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If you're traveling on Route 165 in Preston this summer on a Sunday morning at about 8:30, give a wave to Frederick G. Herbert making his way to church at a good clip dressed in a suit, tie and light blue cap.
Herbert, 85, wants people to notice that he goes out of his way to walk the mile from the Preston Veterans' Memorial School to the Preston City Congregational Church every Sunday morning - in decent weather anyway. He used to walk two miles each way, but that has gotten a little too difficult in recent years.
Herbert lives on Old Jewett City Road and drives to the school, rather than directly to church, just to walk the rest of the way.
"When asked why I walk to church, I reply that I want to set a good example to the 60- and 70-year-old young whippersnappers who never exercise," Herbert said.
Herbert says he walks slowly, but he made quick work of that mile walk on a beautiful June morning, breathing only a little harder when he reached the intersection of Route 165 and 164.
"The hill gets steep as you get up to Route 164," he said. "I've noticed that it seems every year, the hill gets a little bit steeper."
In bad weather, Herbert will drive to church, but will get his walking done in other ways, traversing the aisles of grocery stores, Home Depot or Target without actually shopping. Or if he does need to shop, he'll park his shopping cart in one spot and will walk through the aisles to pick up a few items, walk back to the cart to deposit them and repeat the process.
At home one day Herbert discovered he no longer could reach his ceiling. His one-time 6-foot-1-inch frame had shrunk. So he started stretching, bending down to the floor and reaching for the ceiling again and again until he could reach the ceiling.
"You know, I can change my height," he said, although he no longer claims to be 6-1, just 6 feet or 6 ½ feet tall. He figures his stretching helps straighten out his vertebrate and gives him better posture too.
He paused for a moment during a recent walk to church at a quiet spot on Route 165, where birds and frogs and the gentle rustling of tree leaves could be heard. Herbert said he notices the energy of a place like this that makes him feel pleasant.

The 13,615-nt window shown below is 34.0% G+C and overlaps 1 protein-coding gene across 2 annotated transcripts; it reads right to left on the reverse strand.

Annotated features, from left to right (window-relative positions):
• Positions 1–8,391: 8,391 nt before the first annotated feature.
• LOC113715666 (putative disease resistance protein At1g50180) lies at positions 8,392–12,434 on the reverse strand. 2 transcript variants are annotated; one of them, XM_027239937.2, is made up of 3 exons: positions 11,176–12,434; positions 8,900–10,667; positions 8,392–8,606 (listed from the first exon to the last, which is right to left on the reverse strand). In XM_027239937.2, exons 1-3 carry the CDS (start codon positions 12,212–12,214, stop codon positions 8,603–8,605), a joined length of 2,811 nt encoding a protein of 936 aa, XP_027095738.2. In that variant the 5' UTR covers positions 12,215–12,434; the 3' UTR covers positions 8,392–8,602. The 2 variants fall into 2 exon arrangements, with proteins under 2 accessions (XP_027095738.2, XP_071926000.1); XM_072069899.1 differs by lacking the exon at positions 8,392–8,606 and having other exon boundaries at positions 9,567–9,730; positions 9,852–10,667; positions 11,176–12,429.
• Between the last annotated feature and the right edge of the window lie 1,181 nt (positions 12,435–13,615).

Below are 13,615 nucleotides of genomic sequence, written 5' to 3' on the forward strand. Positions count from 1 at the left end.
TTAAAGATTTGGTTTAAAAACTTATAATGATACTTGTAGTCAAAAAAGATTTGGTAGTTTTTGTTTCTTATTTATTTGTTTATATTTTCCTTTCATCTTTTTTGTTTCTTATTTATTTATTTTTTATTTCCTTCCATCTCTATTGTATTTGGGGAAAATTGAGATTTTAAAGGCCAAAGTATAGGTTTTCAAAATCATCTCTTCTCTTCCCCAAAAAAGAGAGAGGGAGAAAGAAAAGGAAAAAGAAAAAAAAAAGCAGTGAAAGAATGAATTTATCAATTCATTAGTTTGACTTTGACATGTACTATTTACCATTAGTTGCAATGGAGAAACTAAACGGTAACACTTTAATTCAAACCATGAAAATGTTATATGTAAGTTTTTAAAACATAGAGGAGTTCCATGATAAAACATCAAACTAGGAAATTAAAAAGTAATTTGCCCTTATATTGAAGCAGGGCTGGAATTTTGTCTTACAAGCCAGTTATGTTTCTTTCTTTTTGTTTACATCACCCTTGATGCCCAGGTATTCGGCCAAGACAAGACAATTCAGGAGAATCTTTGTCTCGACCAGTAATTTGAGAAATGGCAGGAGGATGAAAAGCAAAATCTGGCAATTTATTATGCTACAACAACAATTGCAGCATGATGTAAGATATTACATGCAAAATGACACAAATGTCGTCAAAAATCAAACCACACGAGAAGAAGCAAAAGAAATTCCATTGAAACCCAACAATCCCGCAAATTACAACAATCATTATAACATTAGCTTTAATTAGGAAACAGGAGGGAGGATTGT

"I agree with these eastern sciences and yoga that there is a connection between the mind and the body," he said. "If you have an energized body you will have an energized mind."
A retired engineer - with a patent to his name for a method to scour bridge supports for safety inspections - a retired university administrative dean and Civilian Air Patrol pilot, Herbert still keeps his mind well exercised.
He noticed on walks to church several years ago that the Preston Revolutionary War monument had fallen into disrepair. The metal eagle atop the concrete monument was cracked and rusted, staining the pillar. The millstone base was crumbling. Herbert enlisted town officials, the Preston Historical Society and the VFW to restore the landmark. Now, he is proud to walk past the elegant monument and its surrounding park.
Herbert retired from flying in 2011, but loves aviation history. He lectures and writes on the topic. An article on Lindbergh's flight training was published by the American Aviation Historical Society. Another was published by a London magazine. "That makes me an internationally published author," he said.
And this year, Herbert tackled a topic closer to home, boldly dashing claims that Bridgeport's early aviation pioneer Gustave Whitehead beat the Wright brothers in flying the first airplane.
A bill packed with unrelated cultural items passed the General Assembly this spring honored Whitehead for "the first powered flight." But not true, Herbert argued in an article published by www.academia.edu. The Wright brothers have the proper claim to first flight over Whitehead and many other period flight experimenters, because they were the first to develop a flight control method still in use today, Herbert wrote.
"They all failed to produce a controllable flying machine," Herbert wrote of pre-Wright brothers attempts. "Whitehead's experiments also resulted in failure. He, like the others did not have an effective flight control system."
In between lectures, magazine articles, walks and stretching exercises, Herbert also is working on a book. He spent months learning how to create a website and conduct online research. He uses his website, www.fgherbert.com to post chapters of "Gill Robb Wilson, Charles Lindbergh and Hermann Goering, three pilots and the beginning of WWII."
Although he loves researching and writing about aviation history, Herbert found the writing process taxing. He turned that struggle into another published article. He joined the Connecticut Authors and Publishers Association and submitted an article to its publication, "The Authority," on his difficulty with writing his first book.
"My problem was the English language," he said. "I really don't know the English language. I started out in engineering. Engineers speak jargon."